The Hebrew Bible
It is likely that historians began to put into writing the sacred stories of the people of Israel during the eighth century BCE. Indeed, these ancient writings constitute the first layers or foundations of the Torah or Pentateuch, that is, the first five books of the Hebrew Bible. From the very beginning, the Bible was a fluid text since biblical scholars did not hesitate to modify earlier accounts and incorporate new stories that reflected the needs and anxieties of each generation. For instance, there are two separate competing accounts of Creation and two versions of the Flood!
While in the third century BCE some Jews began venerating the Bible as a sacred text, the majority of the Jewish community still worshipped their God in the Temple of Jerusalem. However, a dramatic shift took place when, following the Jewish revolt of 66 CE, the Roman army sacked Jerusalem and destroyed the Temple in 70 CE, expelling the Jews from their homeland. The Hebrew Bible then became a holy symbol of Jewish identity that accompanied the Jews during a centuries-long exile lasting until the creation of the state of Israel in 1947.
When was the text of the Bible first established as canonical? A council of Jewish rabbis was held in Jamnia, south of Jaffra (the southern and oldest part of Tel Avid) about 100 CE in order to determine the content and wording of the Hebrew Bible. Led by Rabbi Akiba, a community of scholars decided to turn the Scriptures into an exclusively Hebrew text by rejecting the Septuagint, which was a translation of the Old Testament into late classical Greek undertaken in the third century BCE. The council also established what books must be included. Some books that had been in the Septuagint were eliminated: Baruch, Wisdom, Ecclesiasticus, Tobit, Judith, and I-II Maccabees. However, these rejected texts would be adopted by the early Christians.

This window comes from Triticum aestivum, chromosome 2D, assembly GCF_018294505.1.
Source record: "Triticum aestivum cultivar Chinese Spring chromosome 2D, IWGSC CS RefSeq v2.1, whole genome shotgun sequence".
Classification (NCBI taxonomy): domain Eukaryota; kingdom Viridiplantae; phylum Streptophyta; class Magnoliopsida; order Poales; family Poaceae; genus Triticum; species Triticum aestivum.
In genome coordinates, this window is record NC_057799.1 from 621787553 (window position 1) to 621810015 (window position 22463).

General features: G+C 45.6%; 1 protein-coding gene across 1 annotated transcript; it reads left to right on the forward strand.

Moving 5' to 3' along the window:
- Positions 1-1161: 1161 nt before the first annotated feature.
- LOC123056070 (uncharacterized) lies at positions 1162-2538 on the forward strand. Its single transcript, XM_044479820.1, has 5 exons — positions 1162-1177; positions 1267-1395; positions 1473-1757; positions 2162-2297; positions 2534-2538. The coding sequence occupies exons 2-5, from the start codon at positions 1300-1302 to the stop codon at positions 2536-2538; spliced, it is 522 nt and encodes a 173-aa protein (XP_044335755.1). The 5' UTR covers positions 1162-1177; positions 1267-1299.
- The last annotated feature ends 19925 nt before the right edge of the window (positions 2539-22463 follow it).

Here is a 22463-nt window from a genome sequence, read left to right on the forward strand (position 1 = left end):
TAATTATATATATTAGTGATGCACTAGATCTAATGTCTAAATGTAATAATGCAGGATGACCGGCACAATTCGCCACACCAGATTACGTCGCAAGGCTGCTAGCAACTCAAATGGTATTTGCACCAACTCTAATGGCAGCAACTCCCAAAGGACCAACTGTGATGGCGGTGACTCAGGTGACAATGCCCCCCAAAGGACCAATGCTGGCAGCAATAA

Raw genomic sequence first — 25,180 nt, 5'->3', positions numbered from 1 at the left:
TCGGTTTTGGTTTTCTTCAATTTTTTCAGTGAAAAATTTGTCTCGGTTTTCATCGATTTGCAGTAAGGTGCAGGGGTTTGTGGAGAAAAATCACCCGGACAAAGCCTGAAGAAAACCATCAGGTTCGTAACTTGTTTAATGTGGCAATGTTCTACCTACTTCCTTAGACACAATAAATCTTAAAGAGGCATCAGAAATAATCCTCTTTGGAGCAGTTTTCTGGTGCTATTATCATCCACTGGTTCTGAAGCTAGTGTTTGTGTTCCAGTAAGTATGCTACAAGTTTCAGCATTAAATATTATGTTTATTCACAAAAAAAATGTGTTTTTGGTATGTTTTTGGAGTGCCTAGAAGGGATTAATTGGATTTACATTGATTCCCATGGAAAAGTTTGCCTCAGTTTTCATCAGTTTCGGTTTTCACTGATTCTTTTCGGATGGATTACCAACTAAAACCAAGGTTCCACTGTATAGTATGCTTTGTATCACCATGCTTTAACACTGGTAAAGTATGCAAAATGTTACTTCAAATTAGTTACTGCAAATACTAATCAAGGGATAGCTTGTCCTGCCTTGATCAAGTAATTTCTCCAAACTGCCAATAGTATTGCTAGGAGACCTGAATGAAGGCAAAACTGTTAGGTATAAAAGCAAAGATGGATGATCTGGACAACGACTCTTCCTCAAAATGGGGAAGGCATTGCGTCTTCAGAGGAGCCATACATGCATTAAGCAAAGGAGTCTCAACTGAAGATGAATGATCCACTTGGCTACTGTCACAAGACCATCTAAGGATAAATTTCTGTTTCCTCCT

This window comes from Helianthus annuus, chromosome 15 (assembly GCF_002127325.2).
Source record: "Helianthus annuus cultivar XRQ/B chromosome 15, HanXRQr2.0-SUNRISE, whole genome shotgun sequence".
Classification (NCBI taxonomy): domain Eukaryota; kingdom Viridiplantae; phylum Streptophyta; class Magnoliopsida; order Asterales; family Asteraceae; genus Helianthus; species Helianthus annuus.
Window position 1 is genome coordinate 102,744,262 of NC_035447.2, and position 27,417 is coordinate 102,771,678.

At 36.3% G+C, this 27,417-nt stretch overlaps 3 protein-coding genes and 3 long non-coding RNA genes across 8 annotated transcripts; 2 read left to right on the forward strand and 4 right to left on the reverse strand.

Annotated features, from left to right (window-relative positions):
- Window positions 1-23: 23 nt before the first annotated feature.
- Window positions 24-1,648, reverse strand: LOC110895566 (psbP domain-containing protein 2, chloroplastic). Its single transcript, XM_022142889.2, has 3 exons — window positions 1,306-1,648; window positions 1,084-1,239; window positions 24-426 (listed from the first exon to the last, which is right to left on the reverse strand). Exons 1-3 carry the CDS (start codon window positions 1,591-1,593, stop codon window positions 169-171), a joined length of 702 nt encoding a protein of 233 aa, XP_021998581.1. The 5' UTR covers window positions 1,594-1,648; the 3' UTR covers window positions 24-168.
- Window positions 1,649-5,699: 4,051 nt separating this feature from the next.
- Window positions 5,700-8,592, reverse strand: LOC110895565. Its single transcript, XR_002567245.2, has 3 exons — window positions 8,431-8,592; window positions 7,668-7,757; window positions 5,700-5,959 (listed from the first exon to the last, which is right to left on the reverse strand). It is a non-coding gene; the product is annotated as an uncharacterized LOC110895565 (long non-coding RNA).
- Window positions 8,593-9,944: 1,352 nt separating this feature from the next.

Above and below are images of three pages from a tenth-century manuscript of the Torah or Pentateuch (Mich. Ms. 88), which consists of five books: Genesis, Exodus, Leviticus, Numbers, and Deuteronomy. The pages contain the account of the Binding of Isaac (Genesis 22). The two columns of the main text are written in a professional square script of which there are very few extant examples. The so-called Masorah (a set of rules of pronunciation, spelling, and intonation of the Bible designed to preserve and transmit the text accurately) is written in a mashait hand (formalized cursive script) and added in the margins and between the columns. A manuscript like this would have been written by up to four different scribes, including the main scribe for the consonant text, the naqdar or vocalizer, the accenter, and the masorete, who wrote the Masorah. As regards our manuscript, it seems that there were two scribes who wrote the consonant text and the Masorah respectively. Probably, a third scribe wrote both the accents and the vowels.
While this codex contains only the Torah, the entire Hebrew Bible would include two more parts:the Nevi'im, or Prophets, and the Ketuvim, or Writings.
The Greek Bible